Athletes and Ferguson: A Larger Picture

If you spent a couple minutes watching the news, you would know about the scary world we live in today. Deep unrest is happening all over the country because of a controversial event that led to the murder of Michael Brown. As a result, people everywhere are speaking out about it including professional athletes.

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Ferguson riots have ravaged the streets.

Protests are happening all over the country about the shooting in Ferguson.  I remember when the university held its own protest on the Diag a couple days ago.  According to this CNN article, On August 9th, 2014, Police Officer Darren Wilson responds to a call that Michael Brown and his friend have shoplifted a store. Upon confronting them, the story starts to twist. Witnesses there claim that Wilson was the aggressor and escalated the situation by drawing his weapon. The personal account of Wilson claims that both Brown and his friend rushed him and he had no choice but to draw his weapon to defend himself. Wilson then claims that Brown tries to grab his gun and consequently fires the weapon, fatally killing him. Witnesses say that there was no struggle and the gun was already drawn on them.

Recently, St. Louis County Prosecuting Attorney Bob McCulloch delivered an indictment stating that Officer Darren Wilson was innocent and would not be prosecuted. This was the match that started the fire. People all over the country were wondering, why is an innocent man dead and why is the killer not being charged?

The issue at hand is about the injustice.   This stems from the Attorney Bob McCulloch himself. According to Yahoo News, many in his own community viewed McColloch suspiciously for his strong bias for law enforcement and his unusual prejudice against their accusers.

Fortunately, there are many people speaking out on this issue of injustice. Most surprisingly, some influential speakers are professional athletes.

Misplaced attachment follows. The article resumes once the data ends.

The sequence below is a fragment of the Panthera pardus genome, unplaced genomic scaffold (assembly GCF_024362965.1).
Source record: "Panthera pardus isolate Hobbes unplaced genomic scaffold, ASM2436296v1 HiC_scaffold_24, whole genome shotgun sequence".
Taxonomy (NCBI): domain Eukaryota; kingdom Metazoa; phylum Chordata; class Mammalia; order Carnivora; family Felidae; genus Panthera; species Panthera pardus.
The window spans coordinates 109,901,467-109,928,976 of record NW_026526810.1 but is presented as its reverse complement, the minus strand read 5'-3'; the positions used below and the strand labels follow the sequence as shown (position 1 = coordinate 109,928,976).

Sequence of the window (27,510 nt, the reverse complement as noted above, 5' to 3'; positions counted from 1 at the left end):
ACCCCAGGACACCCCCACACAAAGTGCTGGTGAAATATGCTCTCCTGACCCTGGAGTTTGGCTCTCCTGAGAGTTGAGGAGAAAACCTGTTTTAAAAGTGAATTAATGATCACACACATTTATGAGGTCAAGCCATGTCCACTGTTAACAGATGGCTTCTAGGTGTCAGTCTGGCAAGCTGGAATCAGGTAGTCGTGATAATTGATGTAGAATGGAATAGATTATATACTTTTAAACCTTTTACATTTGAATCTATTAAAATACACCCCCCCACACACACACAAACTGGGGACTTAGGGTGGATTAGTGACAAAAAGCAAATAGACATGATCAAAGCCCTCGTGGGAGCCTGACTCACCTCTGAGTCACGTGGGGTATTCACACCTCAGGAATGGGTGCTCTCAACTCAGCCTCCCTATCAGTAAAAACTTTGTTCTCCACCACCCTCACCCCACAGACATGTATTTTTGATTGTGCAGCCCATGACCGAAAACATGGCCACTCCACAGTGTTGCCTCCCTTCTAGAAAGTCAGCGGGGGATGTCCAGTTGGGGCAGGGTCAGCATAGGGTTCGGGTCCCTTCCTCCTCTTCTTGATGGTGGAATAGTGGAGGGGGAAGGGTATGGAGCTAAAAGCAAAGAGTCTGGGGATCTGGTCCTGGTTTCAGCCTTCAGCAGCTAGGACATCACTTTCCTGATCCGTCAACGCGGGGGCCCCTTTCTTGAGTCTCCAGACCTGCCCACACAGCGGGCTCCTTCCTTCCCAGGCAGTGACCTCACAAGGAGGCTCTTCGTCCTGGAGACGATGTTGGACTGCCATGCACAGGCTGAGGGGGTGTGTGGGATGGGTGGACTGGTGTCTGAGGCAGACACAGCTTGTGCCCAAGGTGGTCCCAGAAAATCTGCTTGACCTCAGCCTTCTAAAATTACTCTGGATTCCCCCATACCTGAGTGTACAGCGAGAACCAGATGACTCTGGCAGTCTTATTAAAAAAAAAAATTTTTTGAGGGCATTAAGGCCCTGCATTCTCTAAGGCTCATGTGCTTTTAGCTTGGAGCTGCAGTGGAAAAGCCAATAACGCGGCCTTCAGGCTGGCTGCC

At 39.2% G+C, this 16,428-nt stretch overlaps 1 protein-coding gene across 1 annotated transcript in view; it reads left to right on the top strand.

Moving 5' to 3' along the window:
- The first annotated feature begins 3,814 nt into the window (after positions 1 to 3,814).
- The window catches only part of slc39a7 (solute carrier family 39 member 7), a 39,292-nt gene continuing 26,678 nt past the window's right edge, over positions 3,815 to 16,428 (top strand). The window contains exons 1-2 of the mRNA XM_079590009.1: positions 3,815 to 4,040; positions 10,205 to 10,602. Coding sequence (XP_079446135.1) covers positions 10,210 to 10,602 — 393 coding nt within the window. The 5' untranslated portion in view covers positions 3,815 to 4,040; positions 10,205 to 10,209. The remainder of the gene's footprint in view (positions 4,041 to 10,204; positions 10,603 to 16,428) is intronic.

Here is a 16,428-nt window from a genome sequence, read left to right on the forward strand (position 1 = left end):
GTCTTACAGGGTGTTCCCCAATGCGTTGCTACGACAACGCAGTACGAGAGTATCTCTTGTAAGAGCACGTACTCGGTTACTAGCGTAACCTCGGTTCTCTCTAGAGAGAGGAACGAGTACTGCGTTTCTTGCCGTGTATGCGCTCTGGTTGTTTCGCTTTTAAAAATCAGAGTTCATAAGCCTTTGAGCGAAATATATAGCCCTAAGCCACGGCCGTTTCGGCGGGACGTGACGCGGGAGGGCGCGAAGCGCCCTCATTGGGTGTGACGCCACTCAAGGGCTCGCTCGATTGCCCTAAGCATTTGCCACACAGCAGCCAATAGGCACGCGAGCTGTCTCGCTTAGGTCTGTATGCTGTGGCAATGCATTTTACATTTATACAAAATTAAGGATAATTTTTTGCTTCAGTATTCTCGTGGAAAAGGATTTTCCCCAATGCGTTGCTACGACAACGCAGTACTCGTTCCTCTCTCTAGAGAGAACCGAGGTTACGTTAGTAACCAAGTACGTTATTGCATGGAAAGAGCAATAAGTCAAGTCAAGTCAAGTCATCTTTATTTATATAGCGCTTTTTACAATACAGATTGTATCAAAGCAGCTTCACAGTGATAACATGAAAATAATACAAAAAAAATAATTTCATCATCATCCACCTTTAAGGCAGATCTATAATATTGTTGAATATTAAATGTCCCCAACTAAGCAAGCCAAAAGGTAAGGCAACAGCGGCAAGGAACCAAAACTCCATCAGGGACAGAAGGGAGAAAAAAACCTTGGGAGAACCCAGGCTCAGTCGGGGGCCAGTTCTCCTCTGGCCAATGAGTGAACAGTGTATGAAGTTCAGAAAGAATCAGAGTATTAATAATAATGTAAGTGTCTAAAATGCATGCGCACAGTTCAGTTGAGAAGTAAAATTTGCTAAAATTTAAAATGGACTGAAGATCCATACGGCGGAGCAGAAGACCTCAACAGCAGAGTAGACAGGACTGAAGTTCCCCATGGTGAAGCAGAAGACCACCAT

In the article we read in class, “Where Are the Jocks for Justice” by Kelly Candaele and Peter Dreiers, athletes seem to avoid political issues. This statement, “While Hollywood celebrities frequently lend their fame and fortune to candidates and causes, athletes are expected to perform, not pontificate” summarizes the entire argument that is made. Both Candaele and Dreiers list an extensive list of players who have made previous attempts to voice their opinions on a variety of topics like antiwar sentiments, apartheid, segregation, etc. What these players all have in common is that they were unfairly punished for their efforts to change the social stigma with their influence.

Lebron James advocating for peaceful protests.

Lebron James advocating for peaceful protests.

However, the scene is different nowadays and I disagree with the article. Just recently, Lebron James released a statement about the riots in Ferguson, “What does that do? What does that actually do? Just hurt more families, hurt more people, draw more attention to things that shouldn’t even be going on instead of people going to the family’s household and praying with them. And saying, ‘Things are going to be great.’ You know, ‘Mike Brown is in a better place now,’ and ‘Trayvon Martin is in a better place now.’ That’s where it should be. I mean, burning down things and shooting up things and running cars into places and stealing and stuff like that, what does that do? It doesn’t make you happy.”

Makeshift memorial for Michael Brown

Makeshift memorial for Michael Brown

Lebron James is speaking out about Ferguson.

Lebron James is speaking out about Ferguson.

Did he get benched by the head coach with what he said? No. Instead, people have embraced his argument. They have realized violence is not the answer.  They respect and admire what he has to say. Amar’e Stoudemire from the New York Knicks directly addresses the injustice in Ferguson, “We have to be more conscientious of what the law enforcement’s job is, and that’s to protect and serve. Those two words are very strong when you think about that. Your first job is to protect and your second job is to serve. Obviously it’s not happening that way.”

While in 2004 (when the article by Candaele and Dreiers was published) athletes weren’t allowed to “pontificate”, I think nowadays the media and society are more engaged with these professionals. Many times, the media will go out of their way in an interview to ask for the athlete’s opinion on a recent event. I do not think this is wrong. Why shouldn’t we ask for their opinion? Instead, society should allow athletes to express their opinion because they can cause the greatest change.  So many people look up to these individuals and they can easily change public opinion for the greater good.

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